And yet this Rigoletto production was light years better than the Norma that Cecilia Bartoli. Fear not—I will get to it!

Mr. Gelb's central premise, one with which I fully concur, is that contemporary opera audiences deserve productions that are fresh and innovative while remaining faithful to telling the story as created by the composer and librettist. To which I would add that this storytelling must also take place in singing and orchestral performance in which any compromise in quality is unacceptable.

You should read Mr. Gelb’s entire article and then read Rupert Christiansen’s paean to Joyce DiDonato. I share his feelings about this special artist. In the article we learn that the mezzo takes time to mentor young singers (right, at Juilliard in January). "I advise them not to attempt to turn the sound they make into something it isn’t – don’t try to be Bartoli or Pavarotti. I did that when I was 25 and it got me into trouble. Have the confidence to be yourself and shed the pretense: that’s something I feel I’ve only learnt recently myself.”

Christiansen writes that DiDonato "has trenchant things to say to the people who run the business too,” taking aim “at certain operatic marketing campaigns that she believes are misleading and unhelpful. ‘Stop apologizing, stop trying to sell our music by dumbing it down. Sell opera on the basis that it is like nothing else on the planet, not on the basis that it’s superficially cool and hip – that is so phony.'"

I suspect that Joyce DiDonato would do honor to the Malibran version of Norma, but she would have nothing to do with the production in Salzburg I will now tell you about.

There are many stage directors who approach opera looking for ways to change or reduce the original story because they consider the emotions too big and unwieldy. This production has two directors, Moshe Leiser and Patrice Caurier. They borrow heavily from classic European cinema in bizarre ways. The opera is set in about 1942. During the overture, we see people scurrying about who might be in the French Resistance. Much of what they do is upstage, with their backs to the audience. The conducting of Giovanni Antonini and the orchestral playing of La Scintilla sounded like aggressive movie music, lacking all the beauty and structure that Bellini imbued in his gorgeous score.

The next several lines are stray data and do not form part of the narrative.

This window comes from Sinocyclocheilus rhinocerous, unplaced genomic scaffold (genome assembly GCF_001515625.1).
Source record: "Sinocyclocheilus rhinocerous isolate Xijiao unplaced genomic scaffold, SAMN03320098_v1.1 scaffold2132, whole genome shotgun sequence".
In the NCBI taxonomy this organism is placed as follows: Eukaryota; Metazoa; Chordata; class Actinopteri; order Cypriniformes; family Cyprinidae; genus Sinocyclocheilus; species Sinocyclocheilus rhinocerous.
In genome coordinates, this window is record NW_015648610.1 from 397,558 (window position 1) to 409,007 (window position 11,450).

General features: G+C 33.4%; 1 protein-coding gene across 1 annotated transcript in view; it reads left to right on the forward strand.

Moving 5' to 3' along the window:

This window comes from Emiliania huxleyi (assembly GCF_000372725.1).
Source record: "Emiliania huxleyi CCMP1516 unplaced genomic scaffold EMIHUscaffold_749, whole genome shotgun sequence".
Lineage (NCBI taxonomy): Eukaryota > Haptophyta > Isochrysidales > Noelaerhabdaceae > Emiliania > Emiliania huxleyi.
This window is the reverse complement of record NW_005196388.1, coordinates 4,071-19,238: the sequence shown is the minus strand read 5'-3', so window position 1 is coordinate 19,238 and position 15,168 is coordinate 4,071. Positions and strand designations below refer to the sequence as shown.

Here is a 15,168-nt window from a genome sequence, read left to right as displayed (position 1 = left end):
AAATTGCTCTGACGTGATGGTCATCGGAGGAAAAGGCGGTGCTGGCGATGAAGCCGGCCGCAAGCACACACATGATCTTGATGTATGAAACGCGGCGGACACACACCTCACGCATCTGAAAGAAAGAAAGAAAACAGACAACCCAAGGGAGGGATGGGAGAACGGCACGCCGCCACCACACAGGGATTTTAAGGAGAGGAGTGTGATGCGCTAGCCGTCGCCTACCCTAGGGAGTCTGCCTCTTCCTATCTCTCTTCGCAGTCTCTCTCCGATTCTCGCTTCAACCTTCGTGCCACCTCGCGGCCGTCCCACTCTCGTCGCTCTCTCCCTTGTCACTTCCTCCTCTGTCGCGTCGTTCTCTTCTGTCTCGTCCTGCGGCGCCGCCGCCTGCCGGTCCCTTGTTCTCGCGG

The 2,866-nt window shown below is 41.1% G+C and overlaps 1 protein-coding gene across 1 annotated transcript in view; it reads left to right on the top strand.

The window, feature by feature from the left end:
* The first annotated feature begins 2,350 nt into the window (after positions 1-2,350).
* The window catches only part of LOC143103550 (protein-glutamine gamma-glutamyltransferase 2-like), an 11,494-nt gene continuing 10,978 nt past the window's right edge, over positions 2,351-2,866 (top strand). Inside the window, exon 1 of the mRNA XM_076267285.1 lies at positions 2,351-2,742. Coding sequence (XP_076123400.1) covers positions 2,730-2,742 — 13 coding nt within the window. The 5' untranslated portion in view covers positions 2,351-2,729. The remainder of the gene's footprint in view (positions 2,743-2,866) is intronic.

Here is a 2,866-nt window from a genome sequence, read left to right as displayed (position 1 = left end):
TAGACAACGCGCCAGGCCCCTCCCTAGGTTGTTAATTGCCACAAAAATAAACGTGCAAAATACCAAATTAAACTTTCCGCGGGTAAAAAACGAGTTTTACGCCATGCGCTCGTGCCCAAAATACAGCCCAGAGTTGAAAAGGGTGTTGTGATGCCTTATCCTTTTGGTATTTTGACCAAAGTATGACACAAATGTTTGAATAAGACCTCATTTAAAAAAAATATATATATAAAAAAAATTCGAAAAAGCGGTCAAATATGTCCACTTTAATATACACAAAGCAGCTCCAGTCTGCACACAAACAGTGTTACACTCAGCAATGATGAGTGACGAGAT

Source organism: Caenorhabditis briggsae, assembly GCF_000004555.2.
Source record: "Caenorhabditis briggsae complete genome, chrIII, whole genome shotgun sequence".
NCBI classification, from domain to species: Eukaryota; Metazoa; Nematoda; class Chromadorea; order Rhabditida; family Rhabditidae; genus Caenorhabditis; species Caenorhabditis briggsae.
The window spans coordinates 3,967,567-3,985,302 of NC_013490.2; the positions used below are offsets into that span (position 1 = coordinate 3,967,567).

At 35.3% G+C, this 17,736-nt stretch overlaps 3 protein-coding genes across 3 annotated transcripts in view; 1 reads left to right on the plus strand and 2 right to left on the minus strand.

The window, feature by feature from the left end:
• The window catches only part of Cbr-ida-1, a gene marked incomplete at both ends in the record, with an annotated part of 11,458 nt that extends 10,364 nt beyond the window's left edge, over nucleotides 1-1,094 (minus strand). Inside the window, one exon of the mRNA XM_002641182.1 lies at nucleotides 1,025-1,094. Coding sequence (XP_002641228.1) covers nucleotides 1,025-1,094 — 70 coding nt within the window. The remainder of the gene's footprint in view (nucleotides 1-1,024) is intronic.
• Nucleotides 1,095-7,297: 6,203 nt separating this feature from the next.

Their Norma is not a Druid priestess in ancient Gaul, but seems to work in a school in France, though it is unclear if she is a principal, a teacher or a secretary. This fact makes “Casta diva" completely senseless—in what way is this Norma a chaste goddess? Unlike most of the other characters, who could be Jean Gabin or Danielle Darrieux, those icons of French cinema of 60 years ago, Bartoli instantly brings to mind the magnificent Roman actress Anna Magnani. As a source of inspiration, there is none better. Magnani was one of the greatest actors of all time. 

As we meet Mexican soprano Rebeca Olvera as Adalgisa and American tenor John Osborn as Pollione, their story with Norma becomes a tawdry, rather Italianate love triangle that has little to do with the French Resistance story happening simultaneously. References to two film styles that have almost no relation to the opera at hand make everything incomprehensible. Change the costumes and you could be in “Planet of the Apes” or "Ocean’s 11" (the original 1960 version).

Norma is, nominally, French, so her betrayal of her people to the Romans, as happens in the opera, makes no sense if she seems like a Roman movie actress. I should point out that Bartoli, herself a Roman, did not imitate Magnani but instead captured that fiery intensity. It worked for me as I mentally placed her in a real production of Norma instead of this mishmash of cinematic allusions.